Effects of Air Pollution on Ecosystems

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1) Make a promise to protect clean air.
Nearly 37 million children live in areas with unhealthy polluted air, and many pollution- associated illnesses have been on the rise. Yet polluters and their allies in Congress have been fighting efforts to reduce toxic industrial pollution and are trying to weaken existing clean air protections. That's why NRDC has joined other public health, advocacy and environmental organizations in the "Clean Air Promise," a national campaign to protect the health of children and families across the country from dangerous air pollution. As part of this campaign, we will be asking elected officials, and later corporate and industry leaders, to promise to support clean air protections. Send a message urging your senators and representative to make the Clean Air Promise to protect children from dangerous air pollution here. American families deserve this commitment from their elected representatives at a time when pollution from power plants, cement kilns and other industries and sources still pose serious threats to our health. Since 1970, the Environmental Protection Agency has protected public health by setting and enforcing standards to protect the quality of the air we breathe and the water we drink. But there is more to do. Many older power plants and industrial facilities enjoy loopholes that allow them to pollute at much higher levels than their cleaner counterparts. To protect public health from these dirty plants, we need the EPA to set standards that level the playing field by requiring all plants to meet the same cleaner standards. And since Congress failed to pass legislation to address global warming pollution, that job falls to the EPA. However, polluters and some business organizations are pressuring members of Congress to stop the EPA from doing its job of protecting public health by rolling back existing public health laws like the Clean Air Act and blocking needed clean air and clean water protections. Some key public health standards now under attack:

Standards to Reduce Toxic Power Plant Air Pollution
establishing standards to reduce toxic pollution from the thousands of power plants nationwide could save as many as 17,000 lives a year, prevent respiratory and cardiovascular diseases, and reduce the exposure of children to mercury and lead. Health Standards for Smog (Ground-Level Ozone)

We could save up to 12,000 lives per year and prevent tens of thousands of cases of respiratory and heart disease by tightening national smog pollution standards. Standards to Reduce Toxic Industrial Air Pollution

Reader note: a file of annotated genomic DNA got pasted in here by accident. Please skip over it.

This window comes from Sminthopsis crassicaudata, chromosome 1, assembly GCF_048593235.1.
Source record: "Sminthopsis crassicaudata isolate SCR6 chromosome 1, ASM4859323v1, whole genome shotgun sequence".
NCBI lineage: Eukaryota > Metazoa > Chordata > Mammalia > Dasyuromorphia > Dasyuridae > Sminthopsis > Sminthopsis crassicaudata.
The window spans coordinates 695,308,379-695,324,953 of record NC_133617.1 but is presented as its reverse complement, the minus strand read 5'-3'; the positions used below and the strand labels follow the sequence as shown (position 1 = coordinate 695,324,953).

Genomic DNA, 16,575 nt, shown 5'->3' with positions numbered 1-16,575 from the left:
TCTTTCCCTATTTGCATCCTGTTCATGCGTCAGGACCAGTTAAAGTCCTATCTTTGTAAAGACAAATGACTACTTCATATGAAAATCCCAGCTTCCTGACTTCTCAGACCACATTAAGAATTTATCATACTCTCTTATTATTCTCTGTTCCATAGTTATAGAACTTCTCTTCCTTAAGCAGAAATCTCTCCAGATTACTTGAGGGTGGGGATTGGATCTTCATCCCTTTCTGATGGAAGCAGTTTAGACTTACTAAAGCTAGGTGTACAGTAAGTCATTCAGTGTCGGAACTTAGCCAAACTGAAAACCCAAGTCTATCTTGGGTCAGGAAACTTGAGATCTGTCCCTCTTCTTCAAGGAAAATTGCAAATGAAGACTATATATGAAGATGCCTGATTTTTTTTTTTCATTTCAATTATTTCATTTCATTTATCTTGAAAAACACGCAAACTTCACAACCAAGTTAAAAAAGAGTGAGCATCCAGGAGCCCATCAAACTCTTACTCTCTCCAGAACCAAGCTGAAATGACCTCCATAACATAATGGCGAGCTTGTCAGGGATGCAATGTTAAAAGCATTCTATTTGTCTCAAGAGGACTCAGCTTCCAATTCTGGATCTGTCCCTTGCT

We could save approximately 5,000 lives per year and prevent thousands of cases of respiratory and heart disease by reducing toxic air pollution from industrial plants. Reducing Global Warming From Cars and Light Trucks

Improving emissions performance in cars and light trucks would reduce heat-trapping carbon pollution that causes global warming while saving consumers billions of dollars and cutting oil use. Reducing Global Warming From Medium- and Heavy-Duty Trucks

The first-ever standards to cut carbon dioxide emissions and improve fuel efficiency in medium- and heavy-duty trucks would reduce global warming pollution, save 500 million barrels of oil over the lifetimes of the trucks sold during model years 2014 to 2018 and save truck operators $49 billion over the life of the vehicles. Reducing Global Warming From Power Plants

Instituting standards to reduce global warming pollution from power plants would help reduce the pollution that is increasing deaths and illnesses from heat waves, air pollution, infectious diseases, and severe weather events. Despite the EPA and the Clean Air Act’s success, the job isn’t finished. Air pollution continues to be a health problem, with many types of pollution and sources of pollution left unaddressed because of loopholes or political pressure or delays. But polluters and other special interests are once again asking Congress to put profits...
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